HARTFORD, Conn. (WTNH) — After almost 50 years, a United States district judge in Bridgeport has ended federal oversight into the 1973 decent decree for the Hartford Police Department.
The 1973 consent decree was one of the longest in the country but on Friday a federal judge put an end to it. The NAACP says it’s a disappointing decision and a step backward.
“This decision should not be sunsetted until this community feels comfortable and that there is a strong relationship of trust,” said Scot x Esdaile, president of the Connecticut NAACP.
The 50-year-old decree focused on holding hartford officers accountable for patterns of intimidation, humiliation and violence on Black or Hispanic people. This civil rights lawsuit was first filed in 1969 by city residents. Esdaile says incidents are still happening today.
Judge ends federal oversight of Hartford police after 50 years
“Detectives shared a message proposing a so-called Deadpool for the group to wager on the location of the capitol’s first murder of 2021. Humiliation,” Esdaile said.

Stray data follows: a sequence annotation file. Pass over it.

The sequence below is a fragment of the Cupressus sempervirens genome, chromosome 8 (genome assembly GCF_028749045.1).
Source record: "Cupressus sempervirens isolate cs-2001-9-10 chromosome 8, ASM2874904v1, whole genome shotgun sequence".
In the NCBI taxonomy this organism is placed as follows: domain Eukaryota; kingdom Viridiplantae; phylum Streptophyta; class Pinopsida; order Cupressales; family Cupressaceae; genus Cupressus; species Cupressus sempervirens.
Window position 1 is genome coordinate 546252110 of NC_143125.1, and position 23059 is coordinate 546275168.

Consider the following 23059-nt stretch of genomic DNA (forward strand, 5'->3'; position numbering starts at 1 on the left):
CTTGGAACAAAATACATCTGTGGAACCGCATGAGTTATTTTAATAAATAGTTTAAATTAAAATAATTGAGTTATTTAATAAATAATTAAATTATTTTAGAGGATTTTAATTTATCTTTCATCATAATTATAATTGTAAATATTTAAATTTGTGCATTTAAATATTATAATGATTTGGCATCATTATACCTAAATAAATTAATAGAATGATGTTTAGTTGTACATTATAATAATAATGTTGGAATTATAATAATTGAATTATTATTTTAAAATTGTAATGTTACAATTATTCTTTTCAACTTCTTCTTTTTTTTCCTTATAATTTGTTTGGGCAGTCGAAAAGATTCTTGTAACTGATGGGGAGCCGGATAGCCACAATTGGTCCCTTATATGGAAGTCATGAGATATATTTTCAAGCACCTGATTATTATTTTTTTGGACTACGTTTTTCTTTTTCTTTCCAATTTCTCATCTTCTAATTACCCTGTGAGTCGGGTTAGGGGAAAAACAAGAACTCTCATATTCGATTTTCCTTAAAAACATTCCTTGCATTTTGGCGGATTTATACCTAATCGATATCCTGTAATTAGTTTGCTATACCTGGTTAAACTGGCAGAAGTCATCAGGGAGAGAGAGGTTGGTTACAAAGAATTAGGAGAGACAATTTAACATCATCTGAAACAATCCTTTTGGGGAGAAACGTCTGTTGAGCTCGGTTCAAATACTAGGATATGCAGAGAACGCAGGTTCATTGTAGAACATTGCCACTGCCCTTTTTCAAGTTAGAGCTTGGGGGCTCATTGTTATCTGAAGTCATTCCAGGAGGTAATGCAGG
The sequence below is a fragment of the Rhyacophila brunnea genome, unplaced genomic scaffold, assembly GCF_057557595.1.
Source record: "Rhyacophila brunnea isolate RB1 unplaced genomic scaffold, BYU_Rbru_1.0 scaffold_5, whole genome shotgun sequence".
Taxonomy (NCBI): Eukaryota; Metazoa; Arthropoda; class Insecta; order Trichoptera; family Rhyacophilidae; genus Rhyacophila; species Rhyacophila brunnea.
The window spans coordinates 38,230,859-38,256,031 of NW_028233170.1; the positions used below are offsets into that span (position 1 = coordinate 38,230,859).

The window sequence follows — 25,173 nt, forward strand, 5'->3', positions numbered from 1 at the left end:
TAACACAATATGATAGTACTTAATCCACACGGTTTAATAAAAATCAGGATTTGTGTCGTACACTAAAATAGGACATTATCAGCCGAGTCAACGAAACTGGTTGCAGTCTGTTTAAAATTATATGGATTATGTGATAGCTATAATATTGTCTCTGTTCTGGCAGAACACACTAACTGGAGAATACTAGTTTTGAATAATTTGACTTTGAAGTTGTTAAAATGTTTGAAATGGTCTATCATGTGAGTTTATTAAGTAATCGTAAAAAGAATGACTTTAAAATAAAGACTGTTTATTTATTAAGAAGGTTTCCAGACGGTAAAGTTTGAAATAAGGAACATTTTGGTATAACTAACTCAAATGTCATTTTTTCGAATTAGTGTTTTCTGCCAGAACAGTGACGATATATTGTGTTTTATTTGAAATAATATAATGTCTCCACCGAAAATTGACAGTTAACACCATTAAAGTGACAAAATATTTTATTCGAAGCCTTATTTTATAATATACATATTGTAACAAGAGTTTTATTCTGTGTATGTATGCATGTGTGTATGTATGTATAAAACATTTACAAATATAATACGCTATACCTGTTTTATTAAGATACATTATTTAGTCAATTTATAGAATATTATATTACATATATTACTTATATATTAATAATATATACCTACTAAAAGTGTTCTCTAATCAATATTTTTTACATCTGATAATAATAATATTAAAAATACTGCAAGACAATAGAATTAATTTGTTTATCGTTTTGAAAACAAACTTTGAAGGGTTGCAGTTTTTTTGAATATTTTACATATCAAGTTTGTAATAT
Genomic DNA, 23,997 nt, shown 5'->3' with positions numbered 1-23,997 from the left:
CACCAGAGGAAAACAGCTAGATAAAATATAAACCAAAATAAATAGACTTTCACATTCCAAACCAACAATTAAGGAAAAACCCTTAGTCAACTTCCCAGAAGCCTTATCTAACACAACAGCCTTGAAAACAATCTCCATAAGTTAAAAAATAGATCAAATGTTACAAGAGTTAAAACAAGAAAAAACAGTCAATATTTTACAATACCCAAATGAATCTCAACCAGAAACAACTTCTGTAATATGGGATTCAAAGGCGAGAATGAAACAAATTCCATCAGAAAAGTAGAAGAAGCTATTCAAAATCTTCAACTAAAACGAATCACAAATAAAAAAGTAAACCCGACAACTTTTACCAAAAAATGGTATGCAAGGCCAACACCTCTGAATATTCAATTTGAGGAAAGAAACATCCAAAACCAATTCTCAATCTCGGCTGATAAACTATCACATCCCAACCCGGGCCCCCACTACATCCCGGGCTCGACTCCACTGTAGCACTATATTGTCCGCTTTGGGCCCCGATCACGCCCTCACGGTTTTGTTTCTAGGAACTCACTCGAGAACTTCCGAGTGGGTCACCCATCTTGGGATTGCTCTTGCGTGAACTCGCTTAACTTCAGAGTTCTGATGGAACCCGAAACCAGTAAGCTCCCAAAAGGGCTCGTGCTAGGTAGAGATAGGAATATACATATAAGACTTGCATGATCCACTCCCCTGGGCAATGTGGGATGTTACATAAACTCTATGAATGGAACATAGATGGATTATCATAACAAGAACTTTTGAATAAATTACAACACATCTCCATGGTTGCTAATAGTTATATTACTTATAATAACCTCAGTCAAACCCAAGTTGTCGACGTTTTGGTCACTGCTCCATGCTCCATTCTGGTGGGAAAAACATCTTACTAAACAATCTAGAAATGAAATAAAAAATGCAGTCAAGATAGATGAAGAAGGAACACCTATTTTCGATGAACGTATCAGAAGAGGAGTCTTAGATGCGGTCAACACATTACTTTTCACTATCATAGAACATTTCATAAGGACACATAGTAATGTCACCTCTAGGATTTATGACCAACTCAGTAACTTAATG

The judge’s ruling- states the plaintiffs failed to prove the department was violating any part of the 1973 decree or revisions made to it in 2010. The Hartford City Council did vote in support of extending the decree. Hartford Mayor Luke Bronin says it will not impact the police department.
“Not going to diminish in any way the city of hartford or Hartford’s Police Department’s commitment to making sure we are on the leading edge of reimagining policing of reform or building a relationship of trust,” Bronin said.
The decision was made despite continued concerns the department has not hired enough minority officers to reflect its population.
“Dramatic strides in increasing the number of recruits of color who have come through our academy like a lot of police departments across the state and across the country we have also found it to be one of the most challenging times for retaining police officers and for recruiting,” Bronin said.
The NAACP says they have an upcoming meeting with the mayor and police chief either Wednesday or Thursday to ensure the proper protocols are in place to hold officers accountable.
“Police officers that reflect the communities in which they serve but when it comes to taking the test there’s red tape for these officers to be able to be police officers,” said Corrie Betts, president of the NCAAP Greater Hartford Branch.